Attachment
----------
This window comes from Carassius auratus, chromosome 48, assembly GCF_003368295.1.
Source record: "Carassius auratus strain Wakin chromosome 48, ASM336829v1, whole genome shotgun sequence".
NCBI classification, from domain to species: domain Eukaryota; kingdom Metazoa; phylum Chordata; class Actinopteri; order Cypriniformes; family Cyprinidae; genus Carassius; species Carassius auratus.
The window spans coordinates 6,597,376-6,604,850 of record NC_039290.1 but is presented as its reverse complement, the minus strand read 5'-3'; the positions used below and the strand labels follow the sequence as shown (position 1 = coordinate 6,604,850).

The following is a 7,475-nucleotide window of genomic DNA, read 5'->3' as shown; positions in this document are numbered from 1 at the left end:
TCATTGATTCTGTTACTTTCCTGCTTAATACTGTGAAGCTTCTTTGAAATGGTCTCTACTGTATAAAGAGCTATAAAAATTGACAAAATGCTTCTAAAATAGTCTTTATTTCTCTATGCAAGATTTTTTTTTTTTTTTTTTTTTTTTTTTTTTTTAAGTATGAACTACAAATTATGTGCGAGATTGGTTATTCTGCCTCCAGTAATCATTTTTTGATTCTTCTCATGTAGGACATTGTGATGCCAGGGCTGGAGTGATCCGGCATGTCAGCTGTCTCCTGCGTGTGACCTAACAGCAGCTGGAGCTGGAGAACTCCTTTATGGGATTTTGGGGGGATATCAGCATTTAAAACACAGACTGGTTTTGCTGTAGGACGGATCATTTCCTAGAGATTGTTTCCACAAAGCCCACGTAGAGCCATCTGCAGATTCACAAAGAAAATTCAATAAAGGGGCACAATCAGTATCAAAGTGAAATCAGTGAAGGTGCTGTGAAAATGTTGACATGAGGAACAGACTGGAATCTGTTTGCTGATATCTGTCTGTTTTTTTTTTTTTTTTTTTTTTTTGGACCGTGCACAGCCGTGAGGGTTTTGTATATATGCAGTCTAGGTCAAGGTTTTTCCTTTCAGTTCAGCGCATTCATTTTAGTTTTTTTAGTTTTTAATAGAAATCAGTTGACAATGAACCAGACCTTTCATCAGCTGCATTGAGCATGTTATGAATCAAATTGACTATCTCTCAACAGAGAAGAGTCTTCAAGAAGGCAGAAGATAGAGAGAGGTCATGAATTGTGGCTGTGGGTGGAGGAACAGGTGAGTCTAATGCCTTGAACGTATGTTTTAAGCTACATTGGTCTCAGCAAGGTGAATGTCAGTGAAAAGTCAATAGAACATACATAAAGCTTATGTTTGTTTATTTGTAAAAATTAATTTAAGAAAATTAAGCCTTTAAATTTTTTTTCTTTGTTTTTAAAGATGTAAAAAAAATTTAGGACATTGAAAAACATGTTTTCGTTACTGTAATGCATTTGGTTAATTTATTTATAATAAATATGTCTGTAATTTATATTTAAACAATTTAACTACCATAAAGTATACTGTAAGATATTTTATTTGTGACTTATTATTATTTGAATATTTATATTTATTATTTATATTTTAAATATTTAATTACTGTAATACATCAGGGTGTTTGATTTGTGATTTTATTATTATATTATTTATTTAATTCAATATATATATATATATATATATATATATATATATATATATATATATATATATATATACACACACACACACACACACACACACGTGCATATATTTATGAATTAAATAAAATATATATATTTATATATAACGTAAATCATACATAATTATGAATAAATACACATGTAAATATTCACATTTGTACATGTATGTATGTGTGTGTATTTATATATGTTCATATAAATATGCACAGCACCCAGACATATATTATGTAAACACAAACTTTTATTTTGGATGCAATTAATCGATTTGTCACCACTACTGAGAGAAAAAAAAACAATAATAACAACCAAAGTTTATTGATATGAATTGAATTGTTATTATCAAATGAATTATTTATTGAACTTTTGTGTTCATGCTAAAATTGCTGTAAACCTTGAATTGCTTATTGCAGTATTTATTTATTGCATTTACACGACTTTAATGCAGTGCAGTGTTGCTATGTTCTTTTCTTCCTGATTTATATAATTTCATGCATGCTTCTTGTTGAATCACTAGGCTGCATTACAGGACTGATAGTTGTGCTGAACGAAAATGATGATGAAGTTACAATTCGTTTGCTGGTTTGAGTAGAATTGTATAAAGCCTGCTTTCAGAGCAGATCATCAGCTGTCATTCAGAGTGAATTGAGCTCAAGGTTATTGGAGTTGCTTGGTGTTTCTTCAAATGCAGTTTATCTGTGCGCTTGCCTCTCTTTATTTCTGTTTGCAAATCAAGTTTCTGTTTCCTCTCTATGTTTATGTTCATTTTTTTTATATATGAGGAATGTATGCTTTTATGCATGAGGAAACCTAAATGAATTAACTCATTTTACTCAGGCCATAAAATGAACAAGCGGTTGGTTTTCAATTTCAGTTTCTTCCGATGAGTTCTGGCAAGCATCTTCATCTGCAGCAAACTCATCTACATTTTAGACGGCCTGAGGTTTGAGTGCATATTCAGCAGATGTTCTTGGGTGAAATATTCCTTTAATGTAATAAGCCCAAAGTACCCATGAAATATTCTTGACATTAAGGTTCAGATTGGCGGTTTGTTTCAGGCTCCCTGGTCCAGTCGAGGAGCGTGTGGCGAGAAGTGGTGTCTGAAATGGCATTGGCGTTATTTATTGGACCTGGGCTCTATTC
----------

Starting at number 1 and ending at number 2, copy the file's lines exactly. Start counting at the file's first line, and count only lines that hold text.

This window comes from Carassius auratus, chromosome 48, assembly GCF_003368295.1.
Source record: "Carassius auratus strain Wakin chromosome 48, ASM336829v1, whole genome shotgun sequence".